Most diagonals are formed as a consequence of camera angle and perspective. In addition, I have found that the diagonals are exaggerated with the use of a wide angle lens. I have seen these aggressive diagonals referred to as "one-point perspective". One area where this is used today is in architectural drawings.
Researching this further, mostly through Wikipedia, I found that in 1021 a modern optical basis of perspective was given by an Iraqui mathematician named Alhazen. He explained in his "Book of Optics" that light projects conically into the eye.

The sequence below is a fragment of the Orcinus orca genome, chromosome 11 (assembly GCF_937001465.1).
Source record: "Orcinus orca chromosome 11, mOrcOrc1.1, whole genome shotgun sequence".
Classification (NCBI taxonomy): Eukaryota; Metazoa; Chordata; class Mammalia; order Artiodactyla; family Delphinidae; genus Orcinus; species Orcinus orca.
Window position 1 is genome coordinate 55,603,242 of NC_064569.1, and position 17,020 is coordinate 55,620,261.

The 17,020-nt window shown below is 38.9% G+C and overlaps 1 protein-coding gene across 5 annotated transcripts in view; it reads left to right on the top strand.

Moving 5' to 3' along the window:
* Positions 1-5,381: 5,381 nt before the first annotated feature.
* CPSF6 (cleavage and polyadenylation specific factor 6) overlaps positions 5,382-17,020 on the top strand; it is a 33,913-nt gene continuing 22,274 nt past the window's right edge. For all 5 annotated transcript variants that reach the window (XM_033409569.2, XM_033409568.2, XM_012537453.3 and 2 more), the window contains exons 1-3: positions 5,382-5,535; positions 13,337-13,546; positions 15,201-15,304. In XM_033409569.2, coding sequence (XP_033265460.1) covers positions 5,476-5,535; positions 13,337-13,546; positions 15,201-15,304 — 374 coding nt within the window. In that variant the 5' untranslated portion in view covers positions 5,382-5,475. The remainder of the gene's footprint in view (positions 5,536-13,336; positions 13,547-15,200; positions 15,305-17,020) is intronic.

By the 14th Century, Rennaisance artists started making use of perspective as the book became available in Italy. Perspective in art flourished in Italy, particularly in Florence. At the same time, artists elsewhere were still struggling with the use of perspective in painting. My examples below are all of one-point perspective.
|Castle Hedingham: ISO 100 24mm f11 1/100|
|Lake at Castle Hedingham: ISO 200 28mm f14 1/60|
|Valdemossa ISO 1600 45mm f6.3 1/25|
|Colne Valley: ISO 200 24mm f11 1/160|